Written By: Austin Evans
The dictionary defines a myth as “a widely held but false belief or idea”. When it comes to your retirement, there are plenty of “ideas” or “beliefs” that to be quite frank are just dead wrong. These myths, though they may appear as sound principles, can be quite detrimental to one’s retirement, and if you are unaware of these myths, then you may fall victim to the “snake oil salesman” of retirement myths.
“Investing in_______ is a sure thing”
You have a conversation with one of your buddies, and he tells you that he has all of his money in_____, and he says it is a sure thing no matter what the market does. He may even tell you that his advisor assured him it is a no brainer, slam dunk, sure thing. At this point you are intrigued and ask him what it is. Your buddy tells you it is a bank insured CD, or maybe he says it’s a super safe bond. Either way, this sounds great to you because you can get a little bit of growth with a lot of safety of principal. It’s a no brainer…right?
These types of investments may have made sense for earlier generations where the average life expectancy hung around 65 years of age, but in today’s world of modern medicine, the average life expectancy is near 87 years and creeping closer to 90 years old. Doing the math, this means you could be in retirement for 30 or more years! If you are investing in a CD or safe bond, you are potentially missing out on any growth not to mention that ever so lovely term “inflation”. Today’s retirees do need to preserve capital. They also need to have some growth to help get through the long retirement years ahead without inflation eating up their portfolio. This is where a written plan with a required income number comes in handy.
Even though on paper some of these investments sound like a slam dunk, always remember that the only thing for sure about the stock market is that nothing is for sure.
“Wealthy People Give the Best Advice”
This one always gets my attention. To me, it’s the equivalent of someone getting all of their medical advice from a person who is healthy, or perceived to be healthy. Even though they themselves are healthy, that in itself doesn’t give them a license to practice medicine. Like your health or your fingerprint, your retirement is also unique to you and you alone. A wealthy person’s advice may be good, but their situation could be totally different than yours. Their wealth may have come not from investing or anything they particularly did but rather from a large inheritance that fell into their lap. My point is some of the wealthiest people don’t know the difference between a 401K and a 5k.
Another thing to consider when taking financial advice from a “wealthy person” is the possibility of perceived wealth which could just be a façade of that person’s need to “keep up with the Joneses.” You wouldn’t want to risk your retirement on a façade, would you?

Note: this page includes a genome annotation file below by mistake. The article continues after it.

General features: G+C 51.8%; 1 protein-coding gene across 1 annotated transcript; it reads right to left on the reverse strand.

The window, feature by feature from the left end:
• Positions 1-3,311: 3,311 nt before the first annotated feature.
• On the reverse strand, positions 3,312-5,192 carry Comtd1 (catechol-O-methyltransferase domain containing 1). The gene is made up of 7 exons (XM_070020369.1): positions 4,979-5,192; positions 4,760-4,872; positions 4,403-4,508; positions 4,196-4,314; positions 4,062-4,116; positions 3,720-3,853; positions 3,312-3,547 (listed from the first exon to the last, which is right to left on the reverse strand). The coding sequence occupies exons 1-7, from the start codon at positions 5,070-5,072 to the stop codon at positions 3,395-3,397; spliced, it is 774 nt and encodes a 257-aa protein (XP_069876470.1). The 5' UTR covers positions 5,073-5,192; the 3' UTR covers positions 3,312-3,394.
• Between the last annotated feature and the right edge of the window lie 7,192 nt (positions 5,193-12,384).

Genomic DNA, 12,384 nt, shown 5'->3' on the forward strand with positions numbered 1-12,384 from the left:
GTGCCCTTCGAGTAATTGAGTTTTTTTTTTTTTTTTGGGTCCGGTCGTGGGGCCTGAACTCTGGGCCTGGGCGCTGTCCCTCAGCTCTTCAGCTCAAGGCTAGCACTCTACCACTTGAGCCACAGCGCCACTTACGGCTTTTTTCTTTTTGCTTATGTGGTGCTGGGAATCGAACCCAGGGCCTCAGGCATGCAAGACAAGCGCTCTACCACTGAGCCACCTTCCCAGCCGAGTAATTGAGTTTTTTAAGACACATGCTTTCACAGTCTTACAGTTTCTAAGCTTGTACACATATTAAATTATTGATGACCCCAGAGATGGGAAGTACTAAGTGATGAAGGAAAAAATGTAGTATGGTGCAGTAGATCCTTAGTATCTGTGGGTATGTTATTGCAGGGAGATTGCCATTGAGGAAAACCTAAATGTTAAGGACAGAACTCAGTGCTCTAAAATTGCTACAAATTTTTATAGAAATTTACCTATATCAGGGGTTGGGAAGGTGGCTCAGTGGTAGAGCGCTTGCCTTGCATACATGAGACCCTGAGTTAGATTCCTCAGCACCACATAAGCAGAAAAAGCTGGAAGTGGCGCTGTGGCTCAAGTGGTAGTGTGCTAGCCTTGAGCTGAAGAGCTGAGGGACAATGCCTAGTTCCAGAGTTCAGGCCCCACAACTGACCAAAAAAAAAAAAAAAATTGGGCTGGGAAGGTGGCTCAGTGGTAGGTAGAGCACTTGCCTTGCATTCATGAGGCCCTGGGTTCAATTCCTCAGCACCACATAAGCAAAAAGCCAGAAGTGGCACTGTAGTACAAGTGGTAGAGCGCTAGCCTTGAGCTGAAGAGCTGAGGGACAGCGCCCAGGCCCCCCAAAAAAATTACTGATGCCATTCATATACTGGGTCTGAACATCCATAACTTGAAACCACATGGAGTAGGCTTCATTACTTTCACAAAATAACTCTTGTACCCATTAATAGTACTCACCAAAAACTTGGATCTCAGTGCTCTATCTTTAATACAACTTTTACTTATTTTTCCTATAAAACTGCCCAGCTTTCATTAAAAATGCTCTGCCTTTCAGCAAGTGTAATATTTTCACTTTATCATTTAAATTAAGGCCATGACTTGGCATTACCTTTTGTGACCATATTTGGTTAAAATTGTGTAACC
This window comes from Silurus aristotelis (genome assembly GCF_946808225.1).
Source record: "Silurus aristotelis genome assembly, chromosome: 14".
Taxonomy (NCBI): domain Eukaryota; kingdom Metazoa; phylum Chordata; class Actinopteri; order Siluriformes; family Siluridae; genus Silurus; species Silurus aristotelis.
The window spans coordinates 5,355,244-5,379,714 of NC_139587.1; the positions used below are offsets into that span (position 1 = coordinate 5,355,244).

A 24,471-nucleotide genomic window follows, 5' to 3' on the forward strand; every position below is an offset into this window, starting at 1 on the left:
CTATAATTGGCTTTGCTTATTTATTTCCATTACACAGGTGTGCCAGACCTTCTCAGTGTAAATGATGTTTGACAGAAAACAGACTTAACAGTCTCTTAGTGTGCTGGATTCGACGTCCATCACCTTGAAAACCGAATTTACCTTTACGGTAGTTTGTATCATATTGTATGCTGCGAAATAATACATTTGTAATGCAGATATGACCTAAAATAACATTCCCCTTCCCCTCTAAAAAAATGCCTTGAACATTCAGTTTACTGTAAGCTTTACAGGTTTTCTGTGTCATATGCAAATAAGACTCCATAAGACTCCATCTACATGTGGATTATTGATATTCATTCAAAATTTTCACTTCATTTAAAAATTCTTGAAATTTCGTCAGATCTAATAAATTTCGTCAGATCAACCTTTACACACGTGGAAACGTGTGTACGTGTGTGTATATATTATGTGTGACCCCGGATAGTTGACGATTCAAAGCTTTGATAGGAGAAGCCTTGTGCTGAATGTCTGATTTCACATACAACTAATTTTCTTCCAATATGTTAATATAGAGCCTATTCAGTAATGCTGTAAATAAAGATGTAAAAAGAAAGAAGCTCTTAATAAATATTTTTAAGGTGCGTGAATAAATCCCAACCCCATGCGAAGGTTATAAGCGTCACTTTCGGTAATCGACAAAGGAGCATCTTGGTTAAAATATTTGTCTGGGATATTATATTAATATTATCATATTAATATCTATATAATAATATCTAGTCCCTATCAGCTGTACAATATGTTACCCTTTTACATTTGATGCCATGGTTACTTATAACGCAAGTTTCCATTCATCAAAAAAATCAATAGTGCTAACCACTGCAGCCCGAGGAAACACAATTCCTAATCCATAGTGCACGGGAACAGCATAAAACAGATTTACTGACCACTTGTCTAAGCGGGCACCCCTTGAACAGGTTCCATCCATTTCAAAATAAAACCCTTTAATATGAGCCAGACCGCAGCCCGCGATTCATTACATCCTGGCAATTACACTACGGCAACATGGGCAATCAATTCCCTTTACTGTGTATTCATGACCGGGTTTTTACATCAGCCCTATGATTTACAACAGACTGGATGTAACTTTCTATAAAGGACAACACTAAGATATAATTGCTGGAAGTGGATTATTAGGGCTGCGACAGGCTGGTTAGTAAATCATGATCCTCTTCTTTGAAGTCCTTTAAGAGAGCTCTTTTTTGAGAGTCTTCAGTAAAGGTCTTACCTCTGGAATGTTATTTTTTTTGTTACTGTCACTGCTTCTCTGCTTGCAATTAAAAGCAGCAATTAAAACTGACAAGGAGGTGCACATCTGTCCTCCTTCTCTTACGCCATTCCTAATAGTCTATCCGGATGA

Seek out the expertise of a professional financial advisor, and don’t leave your retirement to chance.
“Hot Stocks Make the Most Sense”
Revisiting the conversation with your buddy from earlier, the two of you also discuss a new tech startup that is on fire right now. This stock is white hot, and you want in on the action! Makes sense…right? Wrong. I know, I know you are yelling through your keyboards and monitors right now, but just bear with me.
I know you want in on the action, and this market, even with a correction, has been great. You may be noticing all of these amazing stocks that just seem to be soaring. Here is where I want you to remember Newton’s Law of Gravity: “What goes up, must come down.” These stocks may be hot now, but everything in the market drops at some point. Many people thought the tech boom would last forever, or that the real estate boom would continue, and we see now how those ended. Remember 2008? The point here is that equities historically outpace inflation, so let’s take the focus off what’s hot in the stock market, and instead turn our attention to what will allow you the best chance of reaching your goals.
Another thing to ask yourself here is if you are buying stocks while they are white hot, are you paying more for them or less? If you said “more” out loud to your screen then you are correct, and also the person next to you at Starbucks now thinks you are crazy for talking to yourself. To get back to my point, when these stocks are soaring high, you are most likely paying a premium price. However, if they drop in price, you now have an opportunity to buy what could be a great stock at a possibly more reasonable valuation. In other words, it’s on sale! Happy Dance!
I hope the takeaway here is the notion that you have a due diligence to yourself to seek out a professional financial advisor with whom you can build a relationship to help guide you on your road to retirement and avoid the pitfalls of retirement myths.